We've gotten this far into the episode before bringing up The Kid Who May Go Home This Week, so it's overdue. This time it's nine-year-old Cody, who is alone in his bunkhouse, tearfully reading a letter he got from his girlfriend two days before he left for Bonanza City. Wait, I need a ruling on this -- "girlfriend"? Dude, when I was nine, girls were still icky. ["Excuse me, we were not. You were icky." -- Miss Alli] "I liked her since third grade," he tells us. As we contemplate the longevity of this enduring love that has lasted through the months, he decides to head over to the soda saloon and drown his sorrows in root beer. He gets his bottle to go, and he's still nursing it as he walks down the street with Campbell, looking like he just got a Dear John letter. Campbell suppresses his snickers and suggests a way for Cody to get the girl off his mind: "Going to look at cows is fun." Thank God I'm not fratty enough to make the obvious joke here. So they head out to the herd, where an unexpected sight greets them: some of those "cows" have pretty big horns on them. This is where the show really drives home the fact that despite being about the same age, being on the Yellow team, and sharing similar names, Cody and Colton are not the same person. Because unlike Colton, Cody and Campbell wisely decide that right here is just about as close to the steers and/or bulls as they care to get. "Let's go over here, Cody," Campbell suggests. Wise.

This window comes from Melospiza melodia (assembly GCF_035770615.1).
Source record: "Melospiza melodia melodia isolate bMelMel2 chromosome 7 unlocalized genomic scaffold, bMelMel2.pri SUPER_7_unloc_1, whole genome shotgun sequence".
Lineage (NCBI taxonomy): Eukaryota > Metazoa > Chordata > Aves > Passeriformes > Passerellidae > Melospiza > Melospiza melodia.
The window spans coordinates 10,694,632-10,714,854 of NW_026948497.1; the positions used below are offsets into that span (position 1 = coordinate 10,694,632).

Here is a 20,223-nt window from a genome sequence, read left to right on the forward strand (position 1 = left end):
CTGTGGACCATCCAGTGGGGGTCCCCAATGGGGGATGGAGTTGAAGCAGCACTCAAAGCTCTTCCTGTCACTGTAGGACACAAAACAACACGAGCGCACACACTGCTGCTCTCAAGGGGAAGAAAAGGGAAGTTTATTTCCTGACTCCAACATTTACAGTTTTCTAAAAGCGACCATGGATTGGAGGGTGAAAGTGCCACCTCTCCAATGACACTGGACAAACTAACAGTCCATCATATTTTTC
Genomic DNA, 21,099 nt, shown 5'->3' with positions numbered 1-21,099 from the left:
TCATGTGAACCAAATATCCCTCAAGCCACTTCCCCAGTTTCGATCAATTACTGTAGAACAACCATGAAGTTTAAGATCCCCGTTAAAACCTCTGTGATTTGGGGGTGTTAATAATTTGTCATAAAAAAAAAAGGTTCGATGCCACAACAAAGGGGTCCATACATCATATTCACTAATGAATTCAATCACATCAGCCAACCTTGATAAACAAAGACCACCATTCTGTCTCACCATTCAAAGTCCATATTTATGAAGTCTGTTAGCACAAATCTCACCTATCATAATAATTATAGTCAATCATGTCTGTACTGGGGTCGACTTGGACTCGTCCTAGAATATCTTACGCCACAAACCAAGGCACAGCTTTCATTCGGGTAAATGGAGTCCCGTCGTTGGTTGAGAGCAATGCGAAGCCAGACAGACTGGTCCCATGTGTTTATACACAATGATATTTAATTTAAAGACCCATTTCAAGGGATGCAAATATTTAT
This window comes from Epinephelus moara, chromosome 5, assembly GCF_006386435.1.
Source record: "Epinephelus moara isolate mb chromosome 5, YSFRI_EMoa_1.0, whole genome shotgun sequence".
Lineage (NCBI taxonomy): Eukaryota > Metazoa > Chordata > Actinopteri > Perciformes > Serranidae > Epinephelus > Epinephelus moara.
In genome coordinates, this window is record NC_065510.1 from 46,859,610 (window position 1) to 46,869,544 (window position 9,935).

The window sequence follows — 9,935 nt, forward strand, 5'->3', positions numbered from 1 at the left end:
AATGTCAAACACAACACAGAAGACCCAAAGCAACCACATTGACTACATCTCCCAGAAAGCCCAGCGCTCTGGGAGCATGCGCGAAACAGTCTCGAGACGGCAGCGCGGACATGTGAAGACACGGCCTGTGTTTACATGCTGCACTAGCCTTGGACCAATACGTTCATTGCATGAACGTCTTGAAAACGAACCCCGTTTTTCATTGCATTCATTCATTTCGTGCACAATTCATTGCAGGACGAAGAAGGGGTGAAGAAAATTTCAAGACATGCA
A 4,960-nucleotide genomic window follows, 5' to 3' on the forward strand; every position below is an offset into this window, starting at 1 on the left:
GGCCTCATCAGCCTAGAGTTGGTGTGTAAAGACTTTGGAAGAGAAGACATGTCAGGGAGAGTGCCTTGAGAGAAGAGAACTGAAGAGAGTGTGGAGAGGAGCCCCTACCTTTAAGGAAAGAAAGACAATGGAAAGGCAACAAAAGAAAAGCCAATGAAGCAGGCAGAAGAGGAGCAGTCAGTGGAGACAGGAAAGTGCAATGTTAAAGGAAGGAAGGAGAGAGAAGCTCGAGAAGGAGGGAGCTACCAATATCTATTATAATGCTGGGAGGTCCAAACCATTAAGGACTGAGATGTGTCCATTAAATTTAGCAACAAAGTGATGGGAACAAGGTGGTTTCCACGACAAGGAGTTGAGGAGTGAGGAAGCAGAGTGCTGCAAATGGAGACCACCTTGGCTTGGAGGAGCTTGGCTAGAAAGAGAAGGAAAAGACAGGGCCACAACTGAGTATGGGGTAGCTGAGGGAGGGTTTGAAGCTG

It's time to get a meal together, and naturally, the only member of the Yellow team in the kitchen is Zach. Oops, hang on, there's Kelsey, who was probably just wandering by on her way back from trying out some other religions, and decided upon seeing the crowd of irritated members of other districts that she ought to stick around. Mike interviews that Yellow is shirking and Taylor isn't doing anything about it (which is not actually true -- she's ringleading the shirking). Zach interviews that Taylor isn't keeping her promise to work hard. And then Laurel and Morgan head across the street to lay a little verbal smackdown on Taylor. Which she doesn't even bother to pretend to care about, as she sits at her table in the Saloon with her sycophants, tittering into her shot glass. I really hope Taylor's parents put her in charge of dishes for forty days after she gets home. After getting nowhere with their attempts to shame Taylor off of her little beauty-queen ass, Laurel and Morgan leave, realizing they can't make Taylor do anything. Well, seriously. What kind of "world" are they supposed to build when the kit that the adults provided them didn't provide any disincentives for goofing off?